A few years ago I suddenly found myself without a job. This came as a bit of a shock since I had just completed my MBA degree, resigned from the government, and moved to a new city to take a senior management position with an international training agency. It had looked like my future was all set. I seemed to be on the threshold of an international career path for the remaining 15 to 20 years of my working life.
Unfortunately — or perhaps fortunately, as it turned out — when I took that new job it quickly became apparent that I had jumped aboard a sinking ship. In a matter of 17 short and hectic months, my brief career with that agency ended. Not long after, that organization lost its funding and disappeared into the sunset.
Starting Over Isn’t Always Easy
Finding myself unemployed for the first time in my 25-year working life, my initial impulse was to launch into reaction-mode and immediately start searching for another regular position, or a “job-job”, as I now call those conventional types of jobs. After all, that’s all I had really known up to that point in my life.
A few times over the years I had gotten close to escaping the bureaucracy, but fear and life circumstances always conspired against me. I invariably chose the “easier, softer way”. After all, there’s nothing much more secure than a predictable paycheck coming in every two weeks, automatically, like clockwork, for a lifetime. (Yawn… wake me up when it’s over!). As it turned out, I didn’t even have to make the decision for myself; a board of directors made it for me when it decided to eliminate my job.
Fortunately for me, before I panicked and jumped into serious job-hunting mode, I came to the realization that more than 25 years of living from paycheck-to-paycheck and achieving very little, in a lasting sense, was more than enough. It occurred to me that it was my opportunity to do something different. I reasoned that working for a large company wouldn’t be much different from the government scenario I had already endured. It’s just a function of size more than anything else. I could see that with a large company I would just be another one of thousands of “cubby-hole dwellers” waiting for retirement to eventually arrive. I cringe now, just thinking about such a fate!
Not long after that I hung out my shingle as a private business consultant and business writer. Sounds easy enough, but it wasn’t. Like everything else in life, I had to pay my dues and learn a lot of things the hard way. Because I have always been an “experiential” learner it took me almost two full years to become completely disillusioned with business consulting and copy writing. Actually, I was genuinely surprised to find out the many negative aspects of what I had always seen from the outside as “freedom”.
The Downsides of Consulting
* I soon realized that there were only so many hours in a day that I could be working as a consultant, thus limiting me to a fixed income, just like when I worked for the government — except there were no fringe benefits. Not to mention, no income between contracts or while preparing proposals.
* My previous corporate “bosses” had simply been replaced by demanding and often ungrateful “clients”. At least those bosses had a direct interest in keeping me happy as an employee by providing decent pay and working conditions. Clients had no stake whatsoever in the success or well-being of me or my business.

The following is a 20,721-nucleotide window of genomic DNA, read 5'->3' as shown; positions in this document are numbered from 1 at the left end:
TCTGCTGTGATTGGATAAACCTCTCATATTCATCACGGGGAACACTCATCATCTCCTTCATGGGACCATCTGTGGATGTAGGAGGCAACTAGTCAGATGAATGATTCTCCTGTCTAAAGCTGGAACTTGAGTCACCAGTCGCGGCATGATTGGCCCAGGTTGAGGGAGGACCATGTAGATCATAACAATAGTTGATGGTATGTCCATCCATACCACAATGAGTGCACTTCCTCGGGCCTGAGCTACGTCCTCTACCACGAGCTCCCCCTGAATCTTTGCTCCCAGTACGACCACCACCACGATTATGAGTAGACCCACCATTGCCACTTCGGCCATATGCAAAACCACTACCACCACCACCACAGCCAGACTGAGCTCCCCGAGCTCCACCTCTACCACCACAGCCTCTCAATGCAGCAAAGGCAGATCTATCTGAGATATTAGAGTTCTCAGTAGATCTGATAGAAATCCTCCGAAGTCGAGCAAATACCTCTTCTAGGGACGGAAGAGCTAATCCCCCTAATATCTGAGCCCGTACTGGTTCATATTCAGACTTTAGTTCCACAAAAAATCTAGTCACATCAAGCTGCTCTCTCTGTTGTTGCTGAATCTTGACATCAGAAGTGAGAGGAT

* I was frequently short-changed by clients. Many of them “used” their option to switch to a competitor as leverage to squeeze me down to the lowest possible per diem rate, forcing me to work for fees much lower than what I was worth.
* The only time I ever received feedback from clients was when they wanted more, or when there was a problem. No matter how hard I might have worked to produce a high quality product that I was proud of, it was rare to receive any kind of positive feedback from a client. Their attitude always seemed to be, “after all we paid for it.”
* Each time I got a new client I had to prove myself all over again from scratch. Since the new client does not know you, and you haven’t worked with them before, one often has to spend a lot of time and effort just showing them that you are indeed qualified for the job.
So, as I learned during that period, life as an independent consultant wasn’t necessarily all it was cracked up to be. Nevertheless, I am thankful for that false start in consulting, since it was that real-life experience which led me directly to my current career path of the past decade, in which I have been making my living entirely online.
In fact, it was during my time as a consultant that I had noticed that a certain group of individuals, some of them in situations similar to mine, were actually making their living online. It appeared that a few of these online entrepreneurs were doing very well.
Now that I’ve been successfully earning my living online for the past decade as an independent webmaster, I realize that my period as a consultant was a necessary transition phase on my way to becoming an online entrepreneur. I don’t regret my time as a consultant but I have to admit that the numerous downsides of that lifestyle had never occurred to me before I tried it myself. I would much rather be making my living as an independent online entrepreneur.